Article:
The drummers’ ability to divvy up duties and mostly stay out of each other’s way accented the orchestral approach of this Crimson, which proved more controlled and less improvisational than brasher editions since the mid-’70s. The band still tapped the dark intensity of 1974’s Red as the drummers’ escalating fills pushed “One More Red Nightmare,” laced with Collins’ sax. His sax and flute were more superfluous on that album’s title track, which also sounded a bit cumbersome with multiple drummers, though Levin’s high bass helped ratchet the tension.
The more recent instrumental “Radical Action II” suggested a rehash of “Red” with its menacing chord progressions. But the musicians were playfully demonstrative, as the three drummers each raised a stick in the air at the end of a joint flourish and Fripp marked the piece’s final note with a raw pick slide up his guitar neck. “Larks Tongues in Aspic, Part Two” provided another showcase for the band to gnash.
Fripp split the initial sinewy guitar buildup of “Starless” with Jakszyk over tick-tock woodblock sounds from Mastelotto and Stacey before Harrison attacked his wide kit with finesse to close it out. Harrison also shined with an ambidextrous drum solo in an encore of “21st Century Schizoid Man” that brought the roller coaster waves of that proto-prog warhorse to the night’s final bow.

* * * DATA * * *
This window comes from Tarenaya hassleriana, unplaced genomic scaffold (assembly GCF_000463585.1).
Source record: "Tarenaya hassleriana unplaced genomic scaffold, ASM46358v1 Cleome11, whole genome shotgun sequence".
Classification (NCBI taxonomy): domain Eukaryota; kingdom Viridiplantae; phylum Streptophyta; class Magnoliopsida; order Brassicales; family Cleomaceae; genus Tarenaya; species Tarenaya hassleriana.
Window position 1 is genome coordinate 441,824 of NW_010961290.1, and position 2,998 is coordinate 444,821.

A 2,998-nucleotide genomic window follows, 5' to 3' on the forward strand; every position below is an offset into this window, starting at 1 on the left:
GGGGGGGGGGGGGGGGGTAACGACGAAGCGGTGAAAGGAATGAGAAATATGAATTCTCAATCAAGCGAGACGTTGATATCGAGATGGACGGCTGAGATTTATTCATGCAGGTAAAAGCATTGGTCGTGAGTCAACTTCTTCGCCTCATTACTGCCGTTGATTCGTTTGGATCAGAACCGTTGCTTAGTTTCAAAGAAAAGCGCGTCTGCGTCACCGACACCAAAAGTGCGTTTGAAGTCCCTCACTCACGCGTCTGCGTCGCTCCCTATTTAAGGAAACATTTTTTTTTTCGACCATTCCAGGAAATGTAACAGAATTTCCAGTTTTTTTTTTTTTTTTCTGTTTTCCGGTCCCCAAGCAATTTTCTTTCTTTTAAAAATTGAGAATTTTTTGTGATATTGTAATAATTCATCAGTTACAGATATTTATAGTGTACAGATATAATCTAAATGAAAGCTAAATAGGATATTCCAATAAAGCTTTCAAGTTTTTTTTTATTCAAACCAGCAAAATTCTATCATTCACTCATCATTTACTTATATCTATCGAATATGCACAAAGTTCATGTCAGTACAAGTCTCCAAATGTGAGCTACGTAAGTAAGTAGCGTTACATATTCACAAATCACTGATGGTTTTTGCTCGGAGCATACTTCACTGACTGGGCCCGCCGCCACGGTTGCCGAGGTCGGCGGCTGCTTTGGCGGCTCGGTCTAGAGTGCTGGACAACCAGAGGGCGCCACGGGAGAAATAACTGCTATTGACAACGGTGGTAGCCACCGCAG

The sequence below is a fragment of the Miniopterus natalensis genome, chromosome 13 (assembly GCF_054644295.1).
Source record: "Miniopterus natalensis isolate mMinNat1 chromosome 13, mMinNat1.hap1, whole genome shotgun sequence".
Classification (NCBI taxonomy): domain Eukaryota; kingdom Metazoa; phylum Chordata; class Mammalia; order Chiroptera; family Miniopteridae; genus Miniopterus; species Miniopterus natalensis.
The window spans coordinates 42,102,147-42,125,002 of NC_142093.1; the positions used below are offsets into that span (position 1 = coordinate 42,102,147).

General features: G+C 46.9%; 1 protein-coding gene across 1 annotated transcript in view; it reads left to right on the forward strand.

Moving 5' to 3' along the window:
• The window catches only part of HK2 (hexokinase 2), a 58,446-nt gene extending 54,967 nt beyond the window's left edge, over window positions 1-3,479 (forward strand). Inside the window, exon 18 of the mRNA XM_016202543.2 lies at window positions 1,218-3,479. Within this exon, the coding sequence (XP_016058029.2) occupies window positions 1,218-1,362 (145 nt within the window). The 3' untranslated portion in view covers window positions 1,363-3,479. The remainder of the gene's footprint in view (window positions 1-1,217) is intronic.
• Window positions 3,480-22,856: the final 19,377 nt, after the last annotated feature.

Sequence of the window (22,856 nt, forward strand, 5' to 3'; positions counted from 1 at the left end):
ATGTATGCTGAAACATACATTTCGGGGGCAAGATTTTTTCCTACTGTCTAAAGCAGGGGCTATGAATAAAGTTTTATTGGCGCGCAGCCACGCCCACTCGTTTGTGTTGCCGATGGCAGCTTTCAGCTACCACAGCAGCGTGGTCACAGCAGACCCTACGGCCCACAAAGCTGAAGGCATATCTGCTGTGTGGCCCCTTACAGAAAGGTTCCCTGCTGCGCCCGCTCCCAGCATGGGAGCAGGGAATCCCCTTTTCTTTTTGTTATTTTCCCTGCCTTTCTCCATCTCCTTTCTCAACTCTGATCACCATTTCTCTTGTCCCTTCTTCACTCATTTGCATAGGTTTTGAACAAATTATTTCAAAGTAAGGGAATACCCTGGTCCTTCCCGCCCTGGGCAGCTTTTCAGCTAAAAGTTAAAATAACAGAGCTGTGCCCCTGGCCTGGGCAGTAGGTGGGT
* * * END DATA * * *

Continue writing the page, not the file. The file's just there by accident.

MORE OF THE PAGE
Only then, with the music over, did Fripp — removing his headphones to reveal the mohawk he teased to make punk/metal videos during lockdown with his singer wife Toyah Willcox — give his blessing for fans to film or take photos. After all, he and Levin had been permitting themselves to take pictures of the audience. In another likely Fripp rule, the venue’s video screens only showed a wide shot of the entire band without closeups throughout the show — from a distance that made the members look larger onstage than they did on flanking screens. So, fans were encouraged to watch the actual musicians, a treat if this could – as hinted – turn out to be Crimson’s last U.S. tour.
That seems doubtful with Fripp in such great spirits with this version of Crimson, though he’s 75 now. You never know. He used to periodically shake things up. But while the group’s song selection hasn’t even changed much over the past few tours (and Friday focused on the classics), his hairstyle oddly did.
Paul Robicheau served more than 20 years as contributing editor for music at the Improper Bostonian in addition to writing and photography for the Boston Globe, Rolling Stone, and many other publications. He was also the founding arts editor of Boston Metro.